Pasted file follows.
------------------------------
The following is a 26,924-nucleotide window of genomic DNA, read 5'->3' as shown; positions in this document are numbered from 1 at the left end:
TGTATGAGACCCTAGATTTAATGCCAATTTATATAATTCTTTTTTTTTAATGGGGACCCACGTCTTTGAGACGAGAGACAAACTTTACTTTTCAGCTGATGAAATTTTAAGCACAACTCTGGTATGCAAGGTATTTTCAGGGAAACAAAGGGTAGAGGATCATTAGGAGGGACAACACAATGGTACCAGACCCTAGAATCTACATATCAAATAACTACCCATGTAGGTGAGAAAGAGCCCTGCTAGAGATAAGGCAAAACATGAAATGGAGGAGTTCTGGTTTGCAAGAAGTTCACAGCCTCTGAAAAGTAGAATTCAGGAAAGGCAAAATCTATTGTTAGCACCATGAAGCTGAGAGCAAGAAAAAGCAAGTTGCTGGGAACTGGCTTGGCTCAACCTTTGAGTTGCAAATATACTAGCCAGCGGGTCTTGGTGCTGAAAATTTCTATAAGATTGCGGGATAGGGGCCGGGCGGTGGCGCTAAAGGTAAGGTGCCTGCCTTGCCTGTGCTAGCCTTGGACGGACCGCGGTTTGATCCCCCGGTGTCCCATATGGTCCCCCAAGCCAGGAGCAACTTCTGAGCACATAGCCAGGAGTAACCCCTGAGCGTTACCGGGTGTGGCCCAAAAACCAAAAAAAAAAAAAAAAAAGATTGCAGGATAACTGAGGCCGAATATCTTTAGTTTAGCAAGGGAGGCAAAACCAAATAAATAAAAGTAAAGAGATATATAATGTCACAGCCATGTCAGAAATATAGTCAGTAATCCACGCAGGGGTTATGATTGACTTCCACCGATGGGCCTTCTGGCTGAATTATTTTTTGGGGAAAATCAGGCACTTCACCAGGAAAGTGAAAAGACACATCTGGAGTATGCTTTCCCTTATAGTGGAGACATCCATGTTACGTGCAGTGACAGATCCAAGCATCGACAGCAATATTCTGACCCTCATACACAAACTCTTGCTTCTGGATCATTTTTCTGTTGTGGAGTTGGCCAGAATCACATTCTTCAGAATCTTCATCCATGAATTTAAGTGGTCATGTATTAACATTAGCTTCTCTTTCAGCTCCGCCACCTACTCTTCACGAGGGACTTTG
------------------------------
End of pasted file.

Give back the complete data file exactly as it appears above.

The following is a 26,924-nucleotide window of genomic DNA, read 5'->3' as shown; positions in this document are numbered from 1 at the left end:
TGTATGAGACCCTAGATTTAATGCCAATTTATATAATTCTTTTTTTTTAATGGGGACCCACGTCTTTGAGACGAGAGACAAACTTTACTTTTCAGCTGATGAAATTTTAAGCACAACTCTGGTATGCAAGGTATTTTCAGGGAAACAAAGGGTAGAGGATCATTAGGAGGGACAACACAATGGTACCAGACCCTAGAATCTACATATCAAATAACTACCCATGTAGGTGAGAAAGAGCCCTGCTAGAGATAAGGCAAAACATGAAATGGAGGAGTTCTGGTTTGCAAGAAGTTCACAGCCTCTGAAAAGTAGAATTCAGGAAAGGCAAAATCTATTGTTAGCACCATGAAGCTGAGAGCAAGAAAAAGCAAGTTGCTGGGAACTGGCTTGGCTCAACCTTTGAGTTGCAAATATACTAGCCAGCGGGTCTTGGTGCTGAAAATTTCTATAAGATTGCGGGATAGGGGCCGGGCGGTGGCGCTAAAGGTAAGGTGCCTGCCTTGCCTGTGCTAGCCTTGGACGGACCGCGGTTTGATCCCCCGGTGTCCCATATGGTCCCCCAAGCCAGGAGCAACTTCTGAGCACATAGCCAGGAGTAACCCCTGAGCGTTACCGGGTGTGGCCCAAAAACCAAAAAAAAAAAAAAAAAAGATTGCAGGATAACTGAGGCCGAATATCTTTAGTTTAGCAAGGGAGGCAAAACCAAATAAATAAAAGTAAAGAGATATATAATGTCACAGCCATGTCAGAAATATAGTCAGTAATCCACGCAGGGGTTATGATTGACTTCCACCGATGGGCCTTCTGGCTGAATTATTTTTTGGGGAAAATCAGGCACTTCACCAGGAAAGTGAAAAGACACATCTGGAGTATGCTTTCCCTTATAGTGGAGACATCCATGTTACGTGCAGTGACAGATCCAAGCATCGACAGCAATATTCTGACCCTCATACACAAACTCTTGCTTCTGGATCATTTTTCTGTTGTGGAGTTGGCCAGAATCACATTCTTCAGAATCTTCATCCATGAATTTAAGTGGTCATGTATTAACATTAGCTTCTCTTTCAGCTCCGCCACCTACTCTTCACGAGGGACTTTG